“If you like to breathe clean air then you have to think about the trees.”
Name: Chris Zeoli
Profession: Professional arborist
Area: 39.7 square miles
Years serving as tree warden: 4
Favorite Tree: sugar maple Acer saccharum)
Advice for other tree wardens: "Unless you’re a trained arborist take the Vermont Tree Stewards course and look into the other seminars offered by the state and get to know county forester."
Chris is an outdoorsman. He swims two miles every morning, hikes throughout New England and spends his days climbing trees. As a professional arborist, Chris has been in the business of tree care for 41 years; it’s safe to say he knows his way around trees. Perhaps more striking than his wealth of knowledge is the real joy Chris exhibits when talking about trees. Of the sugar maple, a favorite of Chris’s, he describes the pleasure in working and climbing the tree, the sturdiness in the branches, the sunset colors of leaves in the fall, the syrup in the spring and the cool shade throughout the warmer months. And that’s why Chris continues to pour energy and devotion into his work as tree warden, because he gets to support the tree population in a town he adores.
Middlebury, where I met up with Chris, has a small-town charm and natural beauty. We sat outside at a local bakery; as pedestrians walked by, Chris pointed out the operations director of public works and introduced me to the town manager. While Chris does not describe himself as a people person, the stream of friends calling out greetings begs to differ. In his work as tree warden, Chris has a dependable group of people to support him. From teaching the road crew proper pruning practices to holding hearings regarding tree removal, Chris has embedded himself in Middlebury as a resource for all things trees. Working together with the members of the Middlebury Tree Committee, Chris has organized educational programs on tree plantings and pruning techniques, tree giveaways, a tree inventory, and is in the process establishing a routine tree maintenance program.
Chris’s training as an arborist is apparent in the practical manner with which he approaches tree care. He understands the details of tree care most of us ignore. While the goal is to get as many new trees in the ground as possible; the task has become increasingly difficult; trees must be salt and heat tolerant, resistant to diseases and pests and the right size so as not to interfere with overhead utilities. He knows to check the soil and to do a proper site assessment before planting a tree. These many components come as second nature to Chris, so it frustrates him to see improper tree planning. Chris showed me a small park that had recently been created in the town center. He points out a maple tree, and then points above it: powerlines. While this young tree may be small now, it will soon grow into the lines and have to come down - or be heavily pruned - as a result. An unnecessary situation when the town has a trained arborist on hand, volunteering his time to promote the local tree population.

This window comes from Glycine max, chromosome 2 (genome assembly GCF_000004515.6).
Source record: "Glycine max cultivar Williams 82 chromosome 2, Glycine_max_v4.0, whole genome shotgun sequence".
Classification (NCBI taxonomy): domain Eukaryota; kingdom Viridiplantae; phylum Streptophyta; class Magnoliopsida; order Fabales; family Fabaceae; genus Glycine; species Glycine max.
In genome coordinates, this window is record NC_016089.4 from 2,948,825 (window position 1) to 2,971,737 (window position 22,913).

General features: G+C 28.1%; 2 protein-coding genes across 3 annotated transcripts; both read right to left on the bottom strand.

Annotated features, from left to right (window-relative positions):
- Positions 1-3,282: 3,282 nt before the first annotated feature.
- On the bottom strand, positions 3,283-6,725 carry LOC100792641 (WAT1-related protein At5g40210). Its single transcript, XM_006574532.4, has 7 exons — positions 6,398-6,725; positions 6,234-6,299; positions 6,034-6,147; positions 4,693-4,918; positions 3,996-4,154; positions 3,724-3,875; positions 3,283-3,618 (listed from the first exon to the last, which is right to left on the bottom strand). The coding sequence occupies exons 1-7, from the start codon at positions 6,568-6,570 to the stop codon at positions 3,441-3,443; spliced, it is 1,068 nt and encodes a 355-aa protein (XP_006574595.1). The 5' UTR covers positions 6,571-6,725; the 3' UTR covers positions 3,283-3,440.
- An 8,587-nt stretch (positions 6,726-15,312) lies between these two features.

While Chris excels in tree care and maintenance, other parts of the position stray from his standard duties. For example, Chris recently found himself in a situation where he needed to hold a hearing for the cutting of a number of white pine trees to expand the local Middlebury airport. Despite the aesthetic and environmental benefits that the trees provide, for planes to land safely, removal of the trees would be necessary. Holding a hearing requires a judge, note-takers, and a great deal of legal jargon, none of which falls under Chris’s area of expertise. Situations like this have made Chris hope that in the future the Vermont Tree Warden Statutes can be updated, with clearer language and definitions. He also hopes that tree wardens can get more support in legal matters.
Chris compares his position as tree warden to volunteering at an animal shelter. It’s better, he jokes, because while he might be inclined to bring needy cats and dogs home, he feels no need to bring home trees. Still, while his work as tree warden may not follow Chris home, it certainly follows him around town. He can’t help but to see municipal trees in need of pruning and frequently goes ahead and does the work himself for no cost. For example, one of Chris’s favorite trees in town, a beautiful white oak, at least 150 years old, stands in front of the congregational church. The tree was in need of maintenance but Chris did not want to go through the hassle of shutting down a main road in town. So, he got his crew up at 3 am to prune the tree. On top of that, town policy forbids the use of motorized equipment before 7 am so the team had to use handsaws. If that’s not a level of commitment I can’t imagine what is.
Thank you to Chris Zeoli for devoting time and energy and always going that extra mile (or two) in your work as Middlebury tree warden, keep on making Vermont a little greener!
- Chris's tree warden profile was written by Greta Binzen, VT UCF 2017 summer intern